In 1911, the architect Edmund Körner planned a representative new synagogue building that was intended to express the integration and recognition of Jews in Germany during the Second Empire.
Jewish families were already living in Essen in the Middle Ages, whereby their traces become lost in the sixteenth century. Jews lived continuously in the Rhineland, however, certainly since the tenth century. Around the time of the Thirty Years’ War (1618–48), Jews were permitted to live in Essen again, which was ruled by an abbess. Until well into the nineteenth century, this was a small community: In 1805, there were altogether nineteen families. After 1870, industrialization led to massive population growth. A synagogue built in 1808 became too small.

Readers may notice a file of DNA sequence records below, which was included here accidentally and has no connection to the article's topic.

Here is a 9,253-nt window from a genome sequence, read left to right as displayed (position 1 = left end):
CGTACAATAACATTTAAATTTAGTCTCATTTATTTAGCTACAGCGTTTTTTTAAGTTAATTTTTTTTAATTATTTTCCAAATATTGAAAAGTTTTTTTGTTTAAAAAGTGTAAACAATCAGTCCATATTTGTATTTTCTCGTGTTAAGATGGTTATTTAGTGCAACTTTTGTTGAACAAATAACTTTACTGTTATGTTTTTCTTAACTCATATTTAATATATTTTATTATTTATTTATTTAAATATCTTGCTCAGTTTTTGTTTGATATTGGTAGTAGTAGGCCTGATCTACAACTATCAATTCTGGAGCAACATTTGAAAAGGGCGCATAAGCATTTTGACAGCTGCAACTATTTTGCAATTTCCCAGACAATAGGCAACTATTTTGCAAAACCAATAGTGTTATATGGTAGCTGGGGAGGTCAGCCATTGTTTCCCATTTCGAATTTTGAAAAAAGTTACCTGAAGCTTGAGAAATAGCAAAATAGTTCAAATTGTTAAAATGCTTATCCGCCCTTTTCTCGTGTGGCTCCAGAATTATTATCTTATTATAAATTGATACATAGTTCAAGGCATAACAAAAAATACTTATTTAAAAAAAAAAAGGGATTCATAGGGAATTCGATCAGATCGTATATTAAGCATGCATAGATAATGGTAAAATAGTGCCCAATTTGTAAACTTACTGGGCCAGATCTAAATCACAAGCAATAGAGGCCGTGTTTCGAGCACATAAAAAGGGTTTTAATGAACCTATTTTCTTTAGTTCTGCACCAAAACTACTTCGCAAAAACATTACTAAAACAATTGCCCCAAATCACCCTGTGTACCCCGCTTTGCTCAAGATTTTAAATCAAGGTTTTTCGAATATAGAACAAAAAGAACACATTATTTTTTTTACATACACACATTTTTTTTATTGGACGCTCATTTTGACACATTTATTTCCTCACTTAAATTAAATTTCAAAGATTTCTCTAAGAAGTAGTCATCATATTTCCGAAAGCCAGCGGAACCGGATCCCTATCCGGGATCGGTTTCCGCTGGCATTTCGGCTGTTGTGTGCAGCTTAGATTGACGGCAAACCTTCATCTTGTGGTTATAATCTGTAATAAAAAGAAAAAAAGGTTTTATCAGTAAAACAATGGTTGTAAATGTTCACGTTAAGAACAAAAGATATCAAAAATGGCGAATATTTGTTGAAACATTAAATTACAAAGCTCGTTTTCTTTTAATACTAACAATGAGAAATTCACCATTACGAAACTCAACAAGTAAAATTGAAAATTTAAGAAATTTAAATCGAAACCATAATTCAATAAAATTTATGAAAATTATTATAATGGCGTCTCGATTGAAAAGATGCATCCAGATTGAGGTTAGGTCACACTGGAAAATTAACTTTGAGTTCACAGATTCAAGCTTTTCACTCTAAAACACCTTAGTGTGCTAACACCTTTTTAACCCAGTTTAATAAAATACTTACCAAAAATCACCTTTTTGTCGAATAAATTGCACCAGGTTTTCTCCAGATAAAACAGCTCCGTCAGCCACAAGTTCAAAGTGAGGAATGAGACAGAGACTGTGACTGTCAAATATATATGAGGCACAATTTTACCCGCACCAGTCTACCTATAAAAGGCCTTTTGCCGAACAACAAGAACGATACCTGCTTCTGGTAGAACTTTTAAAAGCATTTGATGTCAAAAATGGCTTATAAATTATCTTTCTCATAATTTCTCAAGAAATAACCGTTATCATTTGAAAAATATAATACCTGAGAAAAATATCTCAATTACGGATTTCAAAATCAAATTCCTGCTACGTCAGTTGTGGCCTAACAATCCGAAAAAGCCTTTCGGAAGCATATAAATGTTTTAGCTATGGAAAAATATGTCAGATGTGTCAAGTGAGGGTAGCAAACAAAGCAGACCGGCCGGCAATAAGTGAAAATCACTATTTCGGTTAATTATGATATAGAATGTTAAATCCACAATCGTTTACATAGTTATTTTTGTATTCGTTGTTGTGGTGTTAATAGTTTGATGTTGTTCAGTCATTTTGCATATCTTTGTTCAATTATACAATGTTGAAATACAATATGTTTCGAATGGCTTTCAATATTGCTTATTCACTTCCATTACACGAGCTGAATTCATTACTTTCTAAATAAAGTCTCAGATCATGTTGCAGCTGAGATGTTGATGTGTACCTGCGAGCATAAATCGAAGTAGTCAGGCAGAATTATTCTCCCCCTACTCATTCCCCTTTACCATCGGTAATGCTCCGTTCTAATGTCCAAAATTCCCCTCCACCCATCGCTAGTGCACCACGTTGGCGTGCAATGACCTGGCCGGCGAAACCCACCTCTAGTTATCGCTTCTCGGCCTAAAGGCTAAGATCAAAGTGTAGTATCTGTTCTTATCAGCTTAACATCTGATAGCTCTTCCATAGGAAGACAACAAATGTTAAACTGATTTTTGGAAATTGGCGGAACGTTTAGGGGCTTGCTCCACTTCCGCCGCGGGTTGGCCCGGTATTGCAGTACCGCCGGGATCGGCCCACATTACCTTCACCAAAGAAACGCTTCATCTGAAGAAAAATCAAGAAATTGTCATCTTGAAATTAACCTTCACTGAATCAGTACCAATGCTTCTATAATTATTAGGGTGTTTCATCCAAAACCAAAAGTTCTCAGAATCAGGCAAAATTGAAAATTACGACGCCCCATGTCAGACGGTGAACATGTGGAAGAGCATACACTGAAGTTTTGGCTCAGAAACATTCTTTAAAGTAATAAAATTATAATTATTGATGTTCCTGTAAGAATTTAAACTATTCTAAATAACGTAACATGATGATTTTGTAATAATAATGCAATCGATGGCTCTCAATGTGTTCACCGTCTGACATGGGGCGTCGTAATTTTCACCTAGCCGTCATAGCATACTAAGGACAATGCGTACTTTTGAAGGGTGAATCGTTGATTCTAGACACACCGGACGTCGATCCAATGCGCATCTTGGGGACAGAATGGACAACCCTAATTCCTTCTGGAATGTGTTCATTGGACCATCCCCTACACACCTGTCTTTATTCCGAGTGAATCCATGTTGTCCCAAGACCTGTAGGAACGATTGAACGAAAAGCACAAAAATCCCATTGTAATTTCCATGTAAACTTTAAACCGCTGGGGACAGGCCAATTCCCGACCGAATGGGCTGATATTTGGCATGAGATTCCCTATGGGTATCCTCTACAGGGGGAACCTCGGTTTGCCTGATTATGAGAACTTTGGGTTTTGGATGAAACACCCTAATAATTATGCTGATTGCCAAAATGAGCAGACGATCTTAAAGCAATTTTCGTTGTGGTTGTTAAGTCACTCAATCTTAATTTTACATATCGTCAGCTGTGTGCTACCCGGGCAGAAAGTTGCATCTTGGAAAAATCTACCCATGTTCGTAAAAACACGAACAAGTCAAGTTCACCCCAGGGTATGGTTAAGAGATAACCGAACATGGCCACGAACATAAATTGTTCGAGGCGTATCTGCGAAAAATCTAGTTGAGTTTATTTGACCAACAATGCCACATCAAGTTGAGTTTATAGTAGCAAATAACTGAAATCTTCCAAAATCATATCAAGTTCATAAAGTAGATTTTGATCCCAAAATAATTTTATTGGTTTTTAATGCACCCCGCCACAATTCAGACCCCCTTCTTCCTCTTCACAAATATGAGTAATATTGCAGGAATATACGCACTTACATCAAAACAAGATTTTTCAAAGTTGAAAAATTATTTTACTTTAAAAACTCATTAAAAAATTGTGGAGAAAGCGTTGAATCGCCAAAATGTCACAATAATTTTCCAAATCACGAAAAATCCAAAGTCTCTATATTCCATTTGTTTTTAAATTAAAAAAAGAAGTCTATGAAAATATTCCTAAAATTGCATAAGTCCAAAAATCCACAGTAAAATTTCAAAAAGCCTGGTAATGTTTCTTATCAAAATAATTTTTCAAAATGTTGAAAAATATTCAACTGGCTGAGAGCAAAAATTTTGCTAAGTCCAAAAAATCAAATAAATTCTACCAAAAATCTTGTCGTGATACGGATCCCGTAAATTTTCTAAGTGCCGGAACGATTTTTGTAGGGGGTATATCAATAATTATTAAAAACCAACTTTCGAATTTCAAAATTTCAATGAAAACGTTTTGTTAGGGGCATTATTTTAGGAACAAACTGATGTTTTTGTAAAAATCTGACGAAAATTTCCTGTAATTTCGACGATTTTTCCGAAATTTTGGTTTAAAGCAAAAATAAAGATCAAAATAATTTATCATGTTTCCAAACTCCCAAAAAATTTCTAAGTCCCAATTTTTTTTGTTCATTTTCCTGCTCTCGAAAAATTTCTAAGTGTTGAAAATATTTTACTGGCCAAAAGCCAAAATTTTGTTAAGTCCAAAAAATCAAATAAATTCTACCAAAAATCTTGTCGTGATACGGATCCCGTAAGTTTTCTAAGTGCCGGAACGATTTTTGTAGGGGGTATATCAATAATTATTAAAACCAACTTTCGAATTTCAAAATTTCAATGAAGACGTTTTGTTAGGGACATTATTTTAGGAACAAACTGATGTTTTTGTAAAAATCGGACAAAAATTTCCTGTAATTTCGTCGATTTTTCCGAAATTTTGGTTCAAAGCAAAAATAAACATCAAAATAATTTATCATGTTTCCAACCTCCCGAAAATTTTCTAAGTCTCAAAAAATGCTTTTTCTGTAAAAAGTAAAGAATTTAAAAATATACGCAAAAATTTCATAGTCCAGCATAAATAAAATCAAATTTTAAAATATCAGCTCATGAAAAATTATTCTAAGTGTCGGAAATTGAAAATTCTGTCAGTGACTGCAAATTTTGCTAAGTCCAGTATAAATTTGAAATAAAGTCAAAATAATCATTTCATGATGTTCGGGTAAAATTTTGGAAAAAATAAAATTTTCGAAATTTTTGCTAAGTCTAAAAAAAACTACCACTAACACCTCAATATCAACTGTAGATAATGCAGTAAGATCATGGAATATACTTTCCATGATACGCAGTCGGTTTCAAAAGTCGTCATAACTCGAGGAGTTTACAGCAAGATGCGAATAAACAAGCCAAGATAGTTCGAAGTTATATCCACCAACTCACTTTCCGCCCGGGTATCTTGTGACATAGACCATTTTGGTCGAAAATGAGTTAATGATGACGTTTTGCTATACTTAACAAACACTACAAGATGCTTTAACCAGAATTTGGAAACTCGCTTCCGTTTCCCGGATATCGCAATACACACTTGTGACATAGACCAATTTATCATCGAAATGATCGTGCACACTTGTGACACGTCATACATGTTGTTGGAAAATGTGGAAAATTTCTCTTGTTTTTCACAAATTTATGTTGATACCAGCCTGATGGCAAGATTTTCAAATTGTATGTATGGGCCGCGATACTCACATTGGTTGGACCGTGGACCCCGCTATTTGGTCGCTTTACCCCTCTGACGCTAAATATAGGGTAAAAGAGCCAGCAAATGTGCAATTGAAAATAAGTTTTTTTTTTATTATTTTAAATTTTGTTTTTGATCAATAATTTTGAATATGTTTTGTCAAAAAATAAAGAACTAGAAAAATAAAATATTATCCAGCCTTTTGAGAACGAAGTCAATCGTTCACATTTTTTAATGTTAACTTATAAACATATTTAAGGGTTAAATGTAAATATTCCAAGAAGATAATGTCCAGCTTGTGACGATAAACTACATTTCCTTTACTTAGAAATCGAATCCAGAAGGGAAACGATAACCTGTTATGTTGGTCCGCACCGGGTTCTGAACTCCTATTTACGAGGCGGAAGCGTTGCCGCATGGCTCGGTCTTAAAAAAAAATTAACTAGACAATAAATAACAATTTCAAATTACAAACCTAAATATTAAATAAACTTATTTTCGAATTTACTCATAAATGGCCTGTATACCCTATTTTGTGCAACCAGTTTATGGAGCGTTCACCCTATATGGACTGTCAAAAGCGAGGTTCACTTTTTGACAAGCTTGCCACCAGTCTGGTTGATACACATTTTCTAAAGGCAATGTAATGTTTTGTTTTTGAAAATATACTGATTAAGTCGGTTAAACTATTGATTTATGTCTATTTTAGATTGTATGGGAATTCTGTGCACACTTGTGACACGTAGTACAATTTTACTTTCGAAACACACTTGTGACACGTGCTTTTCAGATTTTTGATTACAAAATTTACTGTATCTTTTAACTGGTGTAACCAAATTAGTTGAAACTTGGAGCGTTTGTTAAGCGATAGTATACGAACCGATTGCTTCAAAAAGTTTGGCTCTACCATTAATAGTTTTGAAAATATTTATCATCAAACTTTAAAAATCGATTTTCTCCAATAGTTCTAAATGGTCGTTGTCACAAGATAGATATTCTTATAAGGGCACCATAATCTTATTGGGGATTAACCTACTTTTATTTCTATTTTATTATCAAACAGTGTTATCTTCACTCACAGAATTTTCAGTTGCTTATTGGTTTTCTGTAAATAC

In 1913, a magnificent new synagogue was built east of the city center. Rabbi Samuel Salomon, a highly educated gentleman, designed the ornamentation of the synagogue based on finds in Palestine, which was then under Ottoman administration. Magnificent stained-glass windows and gold mosaics in the Byzantine style characterized its interior.
- ↑ Inauguration of the New Synagogue in Essen – September 25, 1913